Cannabis in Wisconsin
Cannabis in Wisconsin is illegal with the exception of non-psychoactive medical CBD oil. Various fines and prison terms apply to cannabis possession, sale, or cultivation. CBD oil was legalized in 2014, but under tight controls and for a very limited number of conditions, primarily seizures. Wisconsin was historically a major producer of industrial hemp until 1958, though a 2017 law has re-opened Wisconsin for hemp farming.
Current Wisconsin Governor Tony Evers campaigned on his support for the legalization of both medical and recreational marijuana in the state. In January 2019, Evers announced he would include medical marijuana in his state budget as a "first step" towards legalization.
The Rens Hemp Company of Brandon, Wisconsin, closed in 1958, was the last legal hemp producer nationwide in operation following the World Wars. Prior to its 1957 shutdown, Rens had been the primary provider of hemp rope for the United States Navy.
The 1939 legislation "161.275 Possession and use of marijuana; penalty" stated that the penalty for "growing, cultivating, mixing, compounding, having control of, preparing, possessing, using, prescribing, selling, administering or dispensing marijuana or hemp" would be no less than one year and no more than two years in the state prison.
Medical use of cannabidiol
In April 2014, Wisconsin Act 267 (2013 Assembly Bill 726) was enacted. The legislation nominally legalized the use of cannabidiol (CBD) in the state for treatment of seizure disorders. It was passed by a voice vote in the Assembly and a unanimous 33–0 vote in the Senate. It was renamed "Lydia's Law" by an act a month later in honor of a seven-year-old girl who suffered from a rare form of epilepsy; the girl's parents had pushed by CBD legislation in the state. The bill was criticized as being largely symbolic, as in order to gain support for passage in the Senate, its sponsors added a clause specifying that CBD oil must have FDA approval to be prescribed; prior to that clause the bill had support in the Assembly but was stalled in the Senate. Because CBD does not yet have FDA approval, and because a complex series of steps are required to allow trial usage, Wisconsin doctors are not allowed to prescribe CBD. As of May 2015, CBD advocates stated that they could not find a doctor in Wisconsin willing to prescribe CBD. In mid-2015, a state legislator proposed an amendment to remove penalties for possession of CBD oil, negating prescription requirements, but the amendment still would not provide a legal way to create or obtain CBD oil.
In February 2017 the Wisconsin Senate passed Senate Bill 10, a bill allowing people to possess CBD oil by a vote of 31-1. Senate Bill 10 amends Lydia’s Law (2013 Act 267), which allowed access to CBD oil under limited circumstances in Wisconsin. Senate Bill 10 allows for possession of CBD oil in Wisconsin if a doctor has certified the oil is being used to treat a medical condition. In addition, the bill requires Wisconsin follow suit if CBD oil is rescheduled at the federal level.
2015-16 Legislative session saw 8 reform bills fail: 2015 AB944 Relating to: expungement of nonfelony possession of marijuana offenses 2015 AB995 Relating to: reclassifying or changing penalties for certain crimes and providing a criminal penalty 2015 Assembly Bill 994 Relating to: reclassifying certain felonies to misdemeanors and providing a criminal penalty. 2015 Assembly Bill 246/2015 Senate Bill 167 Relating to: possession of 25 grams or less of marijuana and distribution and delivery of marijuana. 2015 Assembly Bill 945 Relating to: repeat offenses of possession of marijuana. 2015 Senate Bill 789 Relating to: medical use of marijuana, the regulation of marijuana distribution entities, requiring the exercise of rule-making authority, making appropriations, and providing a penalty 2015 Assembly Bill 224 Relating to: marijuana possession, regulation of marijuana distribution and cultivation, medical marijuana, operating a motor vehicle while under the influence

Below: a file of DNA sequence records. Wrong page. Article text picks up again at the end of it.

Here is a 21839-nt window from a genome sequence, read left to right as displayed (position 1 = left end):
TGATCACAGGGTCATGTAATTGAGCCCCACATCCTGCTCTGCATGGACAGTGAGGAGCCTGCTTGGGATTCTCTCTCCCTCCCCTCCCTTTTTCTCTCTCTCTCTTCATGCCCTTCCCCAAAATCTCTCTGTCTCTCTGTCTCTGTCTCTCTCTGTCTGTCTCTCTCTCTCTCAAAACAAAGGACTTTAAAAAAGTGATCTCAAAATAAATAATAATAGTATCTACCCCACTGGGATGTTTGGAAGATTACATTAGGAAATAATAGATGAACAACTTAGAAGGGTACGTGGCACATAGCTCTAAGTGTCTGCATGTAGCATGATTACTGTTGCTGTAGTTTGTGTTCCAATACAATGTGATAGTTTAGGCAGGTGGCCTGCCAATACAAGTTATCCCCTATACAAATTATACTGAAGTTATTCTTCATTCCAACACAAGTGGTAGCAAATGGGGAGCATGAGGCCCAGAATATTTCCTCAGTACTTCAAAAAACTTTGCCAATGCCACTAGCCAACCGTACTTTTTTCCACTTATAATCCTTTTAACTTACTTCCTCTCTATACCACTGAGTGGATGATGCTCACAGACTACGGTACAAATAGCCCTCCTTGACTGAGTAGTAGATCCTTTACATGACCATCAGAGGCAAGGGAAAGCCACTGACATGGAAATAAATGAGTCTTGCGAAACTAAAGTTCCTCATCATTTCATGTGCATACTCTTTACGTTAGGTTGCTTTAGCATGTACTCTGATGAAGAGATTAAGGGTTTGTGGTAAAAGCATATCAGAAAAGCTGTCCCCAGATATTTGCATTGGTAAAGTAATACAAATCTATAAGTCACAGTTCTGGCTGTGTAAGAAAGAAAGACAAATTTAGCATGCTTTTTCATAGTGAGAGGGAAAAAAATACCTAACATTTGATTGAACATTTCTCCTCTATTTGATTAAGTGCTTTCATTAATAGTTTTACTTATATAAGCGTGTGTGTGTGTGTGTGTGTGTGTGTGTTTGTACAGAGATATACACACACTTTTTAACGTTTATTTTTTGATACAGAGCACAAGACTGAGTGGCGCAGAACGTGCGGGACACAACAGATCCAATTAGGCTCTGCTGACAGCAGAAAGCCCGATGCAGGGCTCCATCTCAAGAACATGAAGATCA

2013-14 Legislative session had 6 bills related to marijuana reform
Menominee Indian Reservation
In August 2015 the Menominee Indian Reservation held a vote on proposed measures to legalize medical and/or recreational cannabis. The Menonimee are uniquely placed in the state, as the only American Indian reservation which falls only under federal law, rather than under Wisconsin Public Law 280 like all other reservations in the state, meaning that the state of Wisconsin cannot prevent legal changes within the sovereign reservation.
On April 1, 2014 voters of Dane county voted on a nonbinding referendum to legalize marijuana. It passed with 65% of the vote.
City of Fond du Lac
On January 26, 2011 by Ord. No. 3450, marijuana for medical purposes was decriminalized within Fond du Lac city limits with the language "No person within the corporate limits of the City shall possess marijuana or a synthetic cannabinoid unless the substance was obtained directly from or pursuant to a valid prescription or order of a practitioner while acting in the course of his professional practice." 
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- |url=http://docs.legis.wisconsin.gov/search/results?q=marijuana&filter=biennium%3A2015&filter=doctype%3Asession |title=Wisconsin State Legislature 2015 Biennium marijuana related bills
- |url=http://docs.legis.wisconsin.gov/search/results?q=marijuana&filter=biennium%3A2013&filter=doctype%3Asession |title=Wisconsin State Legislature 2013 Biennium marijuana related bills
- Spivak, Cary (2015-08-16). "Menominee tribe prepares for vote on legalizing marijuana". Jsonline.com. Retrieved 2015-08-20.
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- City of Fond du Lac Municipal Code Section 500-5 url=http://ecode360.com/15559645